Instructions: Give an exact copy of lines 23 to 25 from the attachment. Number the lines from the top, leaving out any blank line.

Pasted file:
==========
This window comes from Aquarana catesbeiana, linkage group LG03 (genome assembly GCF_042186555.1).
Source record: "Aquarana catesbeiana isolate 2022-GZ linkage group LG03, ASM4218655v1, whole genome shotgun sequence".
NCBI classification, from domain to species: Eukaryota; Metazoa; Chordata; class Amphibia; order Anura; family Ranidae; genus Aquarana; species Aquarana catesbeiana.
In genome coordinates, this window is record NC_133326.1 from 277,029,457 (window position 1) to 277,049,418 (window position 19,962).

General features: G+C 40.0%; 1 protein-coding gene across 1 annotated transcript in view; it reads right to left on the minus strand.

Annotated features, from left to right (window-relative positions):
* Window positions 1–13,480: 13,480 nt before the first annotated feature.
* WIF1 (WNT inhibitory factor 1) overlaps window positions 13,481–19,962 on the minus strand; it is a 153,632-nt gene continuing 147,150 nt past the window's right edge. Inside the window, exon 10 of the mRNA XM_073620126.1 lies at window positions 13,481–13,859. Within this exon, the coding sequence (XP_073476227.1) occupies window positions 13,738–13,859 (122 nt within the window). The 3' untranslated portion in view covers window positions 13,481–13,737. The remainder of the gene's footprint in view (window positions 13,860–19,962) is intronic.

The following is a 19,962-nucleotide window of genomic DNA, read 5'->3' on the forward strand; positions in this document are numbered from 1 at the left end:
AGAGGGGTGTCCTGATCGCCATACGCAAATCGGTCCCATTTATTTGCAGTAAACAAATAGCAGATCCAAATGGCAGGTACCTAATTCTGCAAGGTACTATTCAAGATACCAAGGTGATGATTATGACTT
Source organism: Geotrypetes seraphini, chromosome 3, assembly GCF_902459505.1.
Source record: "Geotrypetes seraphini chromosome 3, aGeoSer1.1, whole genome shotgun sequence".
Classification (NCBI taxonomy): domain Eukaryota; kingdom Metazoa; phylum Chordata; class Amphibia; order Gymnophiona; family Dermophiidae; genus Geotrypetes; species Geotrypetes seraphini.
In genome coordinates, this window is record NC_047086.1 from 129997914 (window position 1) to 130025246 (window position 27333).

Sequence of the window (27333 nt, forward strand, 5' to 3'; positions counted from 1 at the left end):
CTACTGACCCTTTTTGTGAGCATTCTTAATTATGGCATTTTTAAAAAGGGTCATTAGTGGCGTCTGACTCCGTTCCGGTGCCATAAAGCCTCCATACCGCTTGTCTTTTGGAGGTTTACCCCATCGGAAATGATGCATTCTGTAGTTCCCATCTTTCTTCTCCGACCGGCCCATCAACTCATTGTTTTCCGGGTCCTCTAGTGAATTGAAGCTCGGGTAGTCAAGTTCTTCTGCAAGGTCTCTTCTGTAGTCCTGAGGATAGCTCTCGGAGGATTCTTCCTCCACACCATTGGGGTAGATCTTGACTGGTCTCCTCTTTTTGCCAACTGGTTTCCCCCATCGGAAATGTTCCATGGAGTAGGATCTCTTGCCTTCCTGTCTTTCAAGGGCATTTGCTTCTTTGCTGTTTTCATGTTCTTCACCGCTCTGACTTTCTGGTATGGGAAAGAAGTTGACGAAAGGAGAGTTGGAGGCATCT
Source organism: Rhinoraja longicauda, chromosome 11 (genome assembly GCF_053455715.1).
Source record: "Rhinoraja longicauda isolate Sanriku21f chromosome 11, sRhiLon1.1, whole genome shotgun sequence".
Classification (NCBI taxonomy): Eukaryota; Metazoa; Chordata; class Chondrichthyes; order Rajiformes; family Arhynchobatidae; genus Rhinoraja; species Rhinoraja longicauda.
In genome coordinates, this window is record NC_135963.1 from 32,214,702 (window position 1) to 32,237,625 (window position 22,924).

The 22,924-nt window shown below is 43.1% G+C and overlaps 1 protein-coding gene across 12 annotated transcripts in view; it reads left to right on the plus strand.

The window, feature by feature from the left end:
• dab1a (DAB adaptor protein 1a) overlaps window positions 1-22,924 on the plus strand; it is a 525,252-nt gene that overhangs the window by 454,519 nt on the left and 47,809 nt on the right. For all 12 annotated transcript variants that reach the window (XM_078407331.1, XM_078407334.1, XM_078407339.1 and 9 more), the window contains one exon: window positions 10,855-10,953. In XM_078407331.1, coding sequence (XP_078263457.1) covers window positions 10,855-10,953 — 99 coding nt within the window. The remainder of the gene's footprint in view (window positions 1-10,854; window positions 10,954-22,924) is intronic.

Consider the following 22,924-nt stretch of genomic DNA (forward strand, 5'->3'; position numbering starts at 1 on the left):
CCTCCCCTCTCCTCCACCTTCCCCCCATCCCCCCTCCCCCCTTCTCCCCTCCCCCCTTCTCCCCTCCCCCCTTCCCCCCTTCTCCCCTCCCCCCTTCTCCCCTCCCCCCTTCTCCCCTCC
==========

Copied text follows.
• dab1a (DAB adaptor protein 1a) overlaps window positions 1-22,924 on the plus strand; it is a 525,252-nt gene that overhangs the window by 454,519 nt on the left and 47,809 nt on the right. For all 12 annotated transcript variants that reach the window (XM_078407331.1, XM_078407334.1, XM_078407339.1 and 9 more), the window contains one exon: window positions 10,855-10,953. In XM_078407331.1, coding sequence (XP_078263457.1) covers window positions 10,855-10,953 — 99 coding nt within the window. The remainder of the gene's footprint in view (window positions 1-10,854; window positions 10,954-22,924) is intronic.

Consider the following 22,924-nt stretch of genomic DNA (forward strand, 5'->3'; position numbering starts at 1 on the left):
CCTCCCCTCTCCTCCACCTTCCCCCCATCCCCCCTCCCCCCTTCTCCCCTCCCCCCTTCTCCCCTCCCCCCTTCCCCCCTTCTCCCCTCCCCCCTTCTCCCCTCCCCCCTTCTCCCCTCC